Norris Burkes

These days, I’m opening scores of emails from companies announcing their new COVID-19 policy. Grocery stores tell me they are disinfecting carts. Car rental companies proclaim their vehicles safe to rent and schools promise to operate online.

They are all good policies, but the pandemic plan I prefer to follow is: “Let’s Thrive, Not Just Survive.”

If it sounds familiar, you probably know that I self-plagiarized the policy from the book I wrote in 2015 called, “Thriving Beyond Surviving.”

I began summarizing the strategy last month and want to finish by spotlighting the key piece of my policy – Faith.

If you depend on practicing your faith by assembling in person, you’re probably finding it frustratingly hard to follow the biblical admonition to “not give up meeting together.”

A news story in my local Sacramento Bee last week said health officials found that “Nearly a third of Sacramento County’s coronavirus cases are connected to churches.” That’s 100 out of 316. Worse yet, 71 infections come from one church whose congregants have continued to hold in-person fellowship meetings.

I get it, pastors. I miss assembly too. I miss my pastor’s wife greeting us with her warm hug and engaging smile. I thrive on the real conversations I have with the men in the foyer. I feel the pull of grace in the music. I know the heart tug to seek forgiveness during communion. I need to hear what the minister has worked so hard to prepare for us.

But preachers, please – practice a faith that doesn’t endanger lives. Health officials that close churches aren’t violating our constitutional rights. The constitution guarantees equal rights, not special rights. That means if officials close bars, schools and arenas, they can close churches.

In some ways, this coronavirus intersects a convenient time. The Internet, television and social media make it easier to connect. As Christianity Today put it recently, “When God closes a church door, He opens a browser window.”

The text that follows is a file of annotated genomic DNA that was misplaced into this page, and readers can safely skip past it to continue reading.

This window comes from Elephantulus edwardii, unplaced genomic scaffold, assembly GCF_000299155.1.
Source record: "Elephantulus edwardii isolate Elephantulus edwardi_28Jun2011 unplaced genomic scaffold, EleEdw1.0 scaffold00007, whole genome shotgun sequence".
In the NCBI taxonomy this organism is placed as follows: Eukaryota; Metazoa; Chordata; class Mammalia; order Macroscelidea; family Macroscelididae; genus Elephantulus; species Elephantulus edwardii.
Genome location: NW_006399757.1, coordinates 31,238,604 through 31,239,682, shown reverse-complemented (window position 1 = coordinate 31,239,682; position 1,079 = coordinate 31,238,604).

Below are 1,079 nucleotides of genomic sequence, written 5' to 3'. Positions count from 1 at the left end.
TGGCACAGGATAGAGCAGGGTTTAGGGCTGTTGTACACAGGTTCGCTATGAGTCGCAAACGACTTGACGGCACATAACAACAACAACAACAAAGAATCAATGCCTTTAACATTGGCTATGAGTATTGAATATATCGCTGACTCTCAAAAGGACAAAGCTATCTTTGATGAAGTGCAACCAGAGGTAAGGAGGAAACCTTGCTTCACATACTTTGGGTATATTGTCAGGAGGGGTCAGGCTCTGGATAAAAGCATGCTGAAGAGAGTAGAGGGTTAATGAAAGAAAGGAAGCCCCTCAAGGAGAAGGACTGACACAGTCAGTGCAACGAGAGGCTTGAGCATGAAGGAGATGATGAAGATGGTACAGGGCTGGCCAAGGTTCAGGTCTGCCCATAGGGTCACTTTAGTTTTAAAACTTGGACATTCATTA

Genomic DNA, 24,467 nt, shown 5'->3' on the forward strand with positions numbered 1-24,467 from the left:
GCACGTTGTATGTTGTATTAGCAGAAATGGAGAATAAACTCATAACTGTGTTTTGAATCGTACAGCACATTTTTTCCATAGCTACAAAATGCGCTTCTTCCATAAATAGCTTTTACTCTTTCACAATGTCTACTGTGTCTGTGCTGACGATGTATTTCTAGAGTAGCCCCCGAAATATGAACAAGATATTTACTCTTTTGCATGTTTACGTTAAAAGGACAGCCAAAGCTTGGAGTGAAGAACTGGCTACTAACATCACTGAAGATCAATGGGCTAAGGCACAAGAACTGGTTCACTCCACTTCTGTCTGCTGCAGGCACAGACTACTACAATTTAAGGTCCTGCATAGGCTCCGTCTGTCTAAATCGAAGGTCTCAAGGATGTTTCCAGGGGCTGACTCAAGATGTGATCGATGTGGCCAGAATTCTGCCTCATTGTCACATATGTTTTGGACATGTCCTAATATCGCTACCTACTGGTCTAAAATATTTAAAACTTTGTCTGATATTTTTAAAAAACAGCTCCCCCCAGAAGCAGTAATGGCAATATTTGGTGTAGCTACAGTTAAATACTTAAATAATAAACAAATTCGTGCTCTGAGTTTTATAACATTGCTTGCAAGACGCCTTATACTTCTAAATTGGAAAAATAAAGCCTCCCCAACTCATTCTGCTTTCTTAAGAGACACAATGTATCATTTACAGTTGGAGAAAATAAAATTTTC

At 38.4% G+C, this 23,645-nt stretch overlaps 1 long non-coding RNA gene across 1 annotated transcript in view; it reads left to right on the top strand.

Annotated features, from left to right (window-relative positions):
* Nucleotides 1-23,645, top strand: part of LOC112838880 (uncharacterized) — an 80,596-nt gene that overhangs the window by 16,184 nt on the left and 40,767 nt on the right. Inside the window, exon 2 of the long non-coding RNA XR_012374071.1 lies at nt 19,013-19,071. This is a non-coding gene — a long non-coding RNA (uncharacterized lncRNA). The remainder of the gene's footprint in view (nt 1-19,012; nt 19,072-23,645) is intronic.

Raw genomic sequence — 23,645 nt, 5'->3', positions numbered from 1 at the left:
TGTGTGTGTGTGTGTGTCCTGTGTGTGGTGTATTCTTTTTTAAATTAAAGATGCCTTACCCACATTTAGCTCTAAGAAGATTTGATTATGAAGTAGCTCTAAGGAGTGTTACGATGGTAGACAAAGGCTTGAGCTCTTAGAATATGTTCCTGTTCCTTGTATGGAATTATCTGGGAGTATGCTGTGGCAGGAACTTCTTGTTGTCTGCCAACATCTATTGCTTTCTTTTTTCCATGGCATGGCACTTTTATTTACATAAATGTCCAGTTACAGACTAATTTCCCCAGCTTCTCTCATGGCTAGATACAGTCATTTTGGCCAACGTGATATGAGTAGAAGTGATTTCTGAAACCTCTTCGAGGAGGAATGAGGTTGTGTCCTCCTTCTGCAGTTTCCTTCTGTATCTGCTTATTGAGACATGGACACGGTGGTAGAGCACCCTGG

Instead of meeting on the sly, churches should emphasize “separate” instead of “isolate.” That means we keep our social distance but maintain human connections.

In times such as these, we are capable of considering online meetings. These online meetings can be the centerpiece of faith practice in the weeks to come. That’s because, as I’ve said for nearly 20 years in this column, faith has to work in everyday life. It must interact with people or it doesn’t work at all. And right now, quarantine has become our everyday existence.

I’ve found a few resources to help sharpen our skills.

For instance, Barry Smith, my former pastor, has been doing Internet church for years with 5-minute sermons in the “You Choose Community” . The website promises a choice of when and where you do church. Barry’s views tip more conservatively than mine, but I trust his heart.

My wife, Becky, enjoys the Bible Project. The site has a wide variety of biblical word analyses and historical book studies, all done with narrated, highly artistic drawings. I especially recommend them to those who appreciate objectivity.

If you do an Internet search for “online churches,” you’ll find scores of opportunities.

I’ve even started an online community opportunity. I will accept 12 people again this Sunday at 6 p.m. EST for a video conferencing chat on Zoom. All you need is an internet device with a camera. It’s super easy. Request to join through email, comment@thechaplain.net

Finally, no matter what faith you profess, hear this encouragement from the New Testament book of Hebrews: “Let us hold unswervingly to the hope we profess …. And let us consider how we may spur one another on toward love and good deeds, not giving up meeting together … but encouraging one another….”

In the midst of a flood of company policies, Missy at Delta Airlines tweeted me some great news. Delta refunded the Paris tickets Becky and I bought to celebrate our 40th wedding anniversary. Sigh. Best policy still seems to be staying inside for a bit longer.


Visit my website to get a copy of my book www.thechaplain.net Contact Norris at comment@thechaplain.net or voicemail (843) 608-9715.

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